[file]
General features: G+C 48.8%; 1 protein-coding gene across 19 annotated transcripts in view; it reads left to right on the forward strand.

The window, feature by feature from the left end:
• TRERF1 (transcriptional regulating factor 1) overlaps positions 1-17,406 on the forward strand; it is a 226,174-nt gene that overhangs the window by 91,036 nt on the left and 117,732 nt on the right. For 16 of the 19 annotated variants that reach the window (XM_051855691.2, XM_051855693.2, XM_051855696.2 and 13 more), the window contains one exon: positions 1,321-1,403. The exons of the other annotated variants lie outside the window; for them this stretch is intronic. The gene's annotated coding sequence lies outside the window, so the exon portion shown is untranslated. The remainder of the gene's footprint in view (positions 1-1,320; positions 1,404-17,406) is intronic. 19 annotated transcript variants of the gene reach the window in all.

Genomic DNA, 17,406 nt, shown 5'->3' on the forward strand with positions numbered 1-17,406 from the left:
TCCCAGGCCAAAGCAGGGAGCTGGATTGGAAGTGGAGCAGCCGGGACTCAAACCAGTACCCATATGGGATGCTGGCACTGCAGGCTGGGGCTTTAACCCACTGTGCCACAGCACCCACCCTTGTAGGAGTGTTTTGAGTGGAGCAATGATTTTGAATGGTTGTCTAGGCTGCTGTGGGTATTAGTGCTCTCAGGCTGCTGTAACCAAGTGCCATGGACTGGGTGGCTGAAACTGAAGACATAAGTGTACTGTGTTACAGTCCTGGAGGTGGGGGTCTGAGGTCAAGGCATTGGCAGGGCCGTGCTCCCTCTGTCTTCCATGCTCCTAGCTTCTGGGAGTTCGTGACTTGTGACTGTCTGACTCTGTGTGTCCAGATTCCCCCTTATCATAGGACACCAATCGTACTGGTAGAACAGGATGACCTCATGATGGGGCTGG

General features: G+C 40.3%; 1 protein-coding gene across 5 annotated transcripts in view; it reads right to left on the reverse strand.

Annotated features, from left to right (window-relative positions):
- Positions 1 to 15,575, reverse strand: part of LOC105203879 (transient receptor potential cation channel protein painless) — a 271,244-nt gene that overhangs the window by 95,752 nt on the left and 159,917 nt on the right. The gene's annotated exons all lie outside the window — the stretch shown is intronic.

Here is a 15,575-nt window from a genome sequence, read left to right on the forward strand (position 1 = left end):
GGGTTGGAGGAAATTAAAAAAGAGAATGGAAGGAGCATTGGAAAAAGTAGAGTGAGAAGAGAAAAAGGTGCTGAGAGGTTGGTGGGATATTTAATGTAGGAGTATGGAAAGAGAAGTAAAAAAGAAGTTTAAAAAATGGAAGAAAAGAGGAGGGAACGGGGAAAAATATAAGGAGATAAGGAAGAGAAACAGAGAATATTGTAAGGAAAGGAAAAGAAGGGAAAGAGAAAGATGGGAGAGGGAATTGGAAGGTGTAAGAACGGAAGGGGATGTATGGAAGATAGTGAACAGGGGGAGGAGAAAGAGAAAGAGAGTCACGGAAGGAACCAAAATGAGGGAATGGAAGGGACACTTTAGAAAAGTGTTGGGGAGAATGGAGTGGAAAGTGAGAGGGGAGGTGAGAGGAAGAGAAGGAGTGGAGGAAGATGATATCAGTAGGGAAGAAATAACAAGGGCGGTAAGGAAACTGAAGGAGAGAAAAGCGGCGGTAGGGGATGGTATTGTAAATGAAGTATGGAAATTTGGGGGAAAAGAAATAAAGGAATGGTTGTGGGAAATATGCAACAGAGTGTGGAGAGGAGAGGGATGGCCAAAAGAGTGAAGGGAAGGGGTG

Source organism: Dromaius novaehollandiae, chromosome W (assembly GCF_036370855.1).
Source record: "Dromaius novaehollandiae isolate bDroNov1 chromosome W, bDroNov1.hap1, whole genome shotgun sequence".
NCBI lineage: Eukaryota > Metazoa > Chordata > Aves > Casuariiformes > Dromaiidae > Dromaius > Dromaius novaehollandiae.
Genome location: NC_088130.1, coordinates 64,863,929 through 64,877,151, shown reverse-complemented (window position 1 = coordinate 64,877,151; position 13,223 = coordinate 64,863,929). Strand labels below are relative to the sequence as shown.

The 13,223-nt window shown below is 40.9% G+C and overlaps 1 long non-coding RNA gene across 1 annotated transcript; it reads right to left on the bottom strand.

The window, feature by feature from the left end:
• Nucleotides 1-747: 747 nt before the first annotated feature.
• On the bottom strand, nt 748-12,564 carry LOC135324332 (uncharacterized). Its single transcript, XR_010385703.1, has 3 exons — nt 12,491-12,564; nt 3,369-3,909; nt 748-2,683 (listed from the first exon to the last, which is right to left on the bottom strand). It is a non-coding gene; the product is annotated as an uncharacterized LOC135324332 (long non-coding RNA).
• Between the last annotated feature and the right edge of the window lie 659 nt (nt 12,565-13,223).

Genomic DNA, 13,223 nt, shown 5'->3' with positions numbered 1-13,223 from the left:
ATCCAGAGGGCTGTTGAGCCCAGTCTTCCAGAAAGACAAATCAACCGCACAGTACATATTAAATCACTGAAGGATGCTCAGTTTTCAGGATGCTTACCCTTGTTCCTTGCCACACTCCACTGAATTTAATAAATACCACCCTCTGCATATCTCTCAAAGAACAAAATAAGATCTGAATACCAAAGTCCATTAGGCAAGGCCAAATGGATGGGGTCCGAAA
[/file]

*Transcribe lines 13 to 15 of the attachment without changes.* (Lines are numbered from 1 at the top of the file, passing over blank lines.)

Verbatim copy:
NCBI lineage: Eukaryota > Metazoa > Chordata > Aves > Casuariiformes > Dromaiidae > Dromaius > Dromaius novaehollandiae.
Genome location: NC_088130.1, coordinates 64,863,929 through 64,877,151, shown reverse-complemented (window position 1 = coordinate 64,877,151; position 13,223 = coordinate 64,863,929). Strand labels below are relative to the sequence as shown.

The 13,223-nt window shown below is 40.9% G+C and overlaps 1 long non-coding RNA gene across 1 annotated transcript; it reads right to left on the bottom strand.